Selma was great. I'm not sure if it's best film of the year great, but it is fantastic.
David Oyelowo was transcendent in this performance, but I actually thought some of the supporting cast members were even superior.
Carmen Ejogo as Coretta, but Stephan James as John Lewis was the real standout to me.
The actors that played John Lewis and James Forman, being the founders of SNCC and the conflict they had with MLK Jr. and SCLC was phenomenal, and not something that I have seen in other films about the civil rights movement. Not that it entirely matters, but it's insane how Stephan James LOOKED like John Lewis.
There's been a bit of a tussle on whether the film is completely accurate in regards to LBJ and his role that he played in the movement and opposing King. I spent a semester at my university going over the movement, and I'm not saying I know the answers, but I do know that LBJ took his liberties and time in order to support SCLC and King. There was definitely a vast difference in portrayal between LBJ and Kennedy, that much is certain.
Another thing that I loved about the film is how strong they portrayed Coretta. The courage it takes for a woman to put her own life as well as her families life in danger by staying with a man so profound at the time was unprecedented, especially considering how he had marital infidelities that were quite well-known. It's a lesser known fact (well, of course there are those who don't believe it) that MLK was an adulterer, and I felt the film handled it very well. It's not a huge chunk of the film, but it is there.
The film didn't touch me as much as I thought it would, but that is probably because I know that time and era much better than anything else, but it still did get to me at times.
As someone who is in awe of this generation and the power that people had to change the livelihoods of those that were oppressed, along with the nuances of competing groups like the black muslims, SNCC, and SCLC, this is probably as good as we're ever going to get about an actual feature film about this generation.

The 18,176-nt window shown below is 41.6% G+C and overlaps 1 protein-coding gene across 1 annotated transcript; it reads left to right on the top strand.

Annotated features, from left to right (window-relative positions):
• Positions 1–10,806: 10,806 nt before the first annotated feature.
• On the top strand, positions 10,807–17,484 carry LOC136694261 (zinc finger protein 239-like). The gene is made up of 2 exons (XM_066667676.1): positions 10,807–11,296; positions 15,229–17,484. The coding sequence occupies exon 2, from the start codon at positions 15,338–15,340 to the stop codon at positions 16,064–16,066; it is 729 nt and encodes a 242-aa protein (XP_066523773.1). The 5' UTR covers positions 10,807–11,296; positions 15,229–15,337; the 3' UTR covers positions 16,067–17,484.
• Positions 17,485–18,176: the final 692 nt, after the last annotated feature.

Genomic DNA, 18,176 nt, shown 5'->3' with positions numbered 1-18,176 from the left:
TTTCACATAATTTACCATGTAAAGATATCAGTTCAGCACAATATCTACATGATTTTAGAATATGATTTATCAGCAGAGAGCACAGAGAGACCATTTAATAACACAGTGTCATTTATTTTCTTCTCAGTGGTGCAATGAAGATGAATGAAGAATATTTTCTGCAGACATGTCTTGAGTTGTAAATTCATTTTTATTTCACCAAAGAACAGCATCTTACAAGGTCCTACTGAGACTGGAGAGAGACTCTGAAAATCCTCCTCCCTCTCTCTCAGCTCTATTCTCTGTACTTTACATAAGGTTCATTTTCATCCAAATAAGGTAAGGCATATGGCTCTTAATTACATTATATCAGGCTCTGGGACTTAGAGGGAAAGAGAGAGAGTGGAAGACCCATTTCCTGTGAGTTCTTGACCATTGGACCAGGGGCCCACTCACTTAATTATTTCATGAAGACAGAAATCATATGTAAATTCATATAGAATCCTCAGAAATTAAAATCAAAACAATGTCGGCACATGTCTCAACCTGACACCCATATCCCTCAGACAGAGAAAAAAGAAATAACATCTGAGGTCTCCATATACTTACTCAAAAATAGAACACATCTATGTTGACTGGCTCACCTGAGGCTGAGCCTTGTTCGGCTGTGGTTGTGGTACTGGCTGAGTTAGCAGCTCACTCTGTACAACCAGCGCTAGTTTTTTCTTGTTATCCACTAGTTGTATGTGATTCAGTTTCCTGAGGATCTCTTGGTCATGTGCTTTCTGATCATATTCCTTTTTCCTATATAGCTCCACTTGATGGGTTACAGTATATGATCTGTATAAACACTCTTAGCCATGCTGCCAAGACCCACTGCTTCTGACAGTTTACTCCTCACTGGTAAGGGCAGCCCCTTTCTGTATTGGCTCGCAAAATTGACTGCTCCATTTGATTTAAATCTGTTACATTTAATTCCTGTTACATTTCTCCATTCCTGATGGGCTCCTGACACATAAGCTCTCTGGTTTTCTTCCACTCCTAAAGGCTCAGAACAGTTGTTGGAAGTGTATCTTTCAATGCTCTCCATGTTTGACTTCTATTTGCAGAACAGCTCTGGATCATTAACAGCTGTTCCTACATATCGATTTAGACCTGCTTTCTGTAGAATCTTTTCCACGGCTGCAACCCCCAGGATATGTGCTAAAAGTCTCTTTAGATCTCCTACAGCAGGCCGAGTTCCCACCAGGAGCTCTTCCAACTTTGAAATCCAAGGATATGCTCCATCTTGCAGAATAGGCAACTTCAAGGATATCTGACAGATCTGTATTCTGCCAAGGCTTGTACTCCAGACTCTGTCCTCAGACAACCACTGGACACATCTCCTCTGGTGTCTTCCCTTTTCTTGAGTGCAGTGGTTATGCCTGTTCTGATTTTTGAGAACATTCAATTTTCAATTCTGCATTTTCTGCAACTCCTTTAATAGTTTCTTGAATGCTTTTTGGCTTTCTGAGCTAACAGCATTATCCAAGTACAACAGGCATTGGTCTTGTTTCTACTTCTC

I saw @Bakajin
's review and I agree with it mostly, and I do agree that the grassroots empowerment that Selma had was definitely underplayed, but the mere presence of SNCC, John Lewis, and James Forman were a welcome addition. One thing that I took away from my time studying this era was that the different groups didn't necessarily see eye-to-eye on the approach to overturn their prejudices. SNCC, CORE, SCLC, MFDP, COFO, etc., all played a part in helping achieve the successes in the late-60s, but they definitely had their clashes in terms of ideologies. Were they as radically different as those of say Malcolm X and the black muslims? No, of course not, but they definitely existed. Case and point was the evolution of the John Lewis lead-SNCC to the days of Stokely Carmichael, which became more radical in ideology. This wasn't a film about SNCC (And frankly, although I'd love to see it, a film about SNCC isn't going to make a ton of money), but they were represented here.
For anyone interested in learning more about this movement, there isn't a better documentary than Eyes on the Prize, produced by PBS. Extremely comprehensive, and as engaging as any film you'll ever watch not he subject.
And for any of the readers out there, In Struggle by Clayborne Carson. It heavily revolves around the evolution of SNCC, but does cover the entire era pretty comprehensively. Dense, but well worth the time.Edited by JapanAir21 - 1/10/15 at 2:28am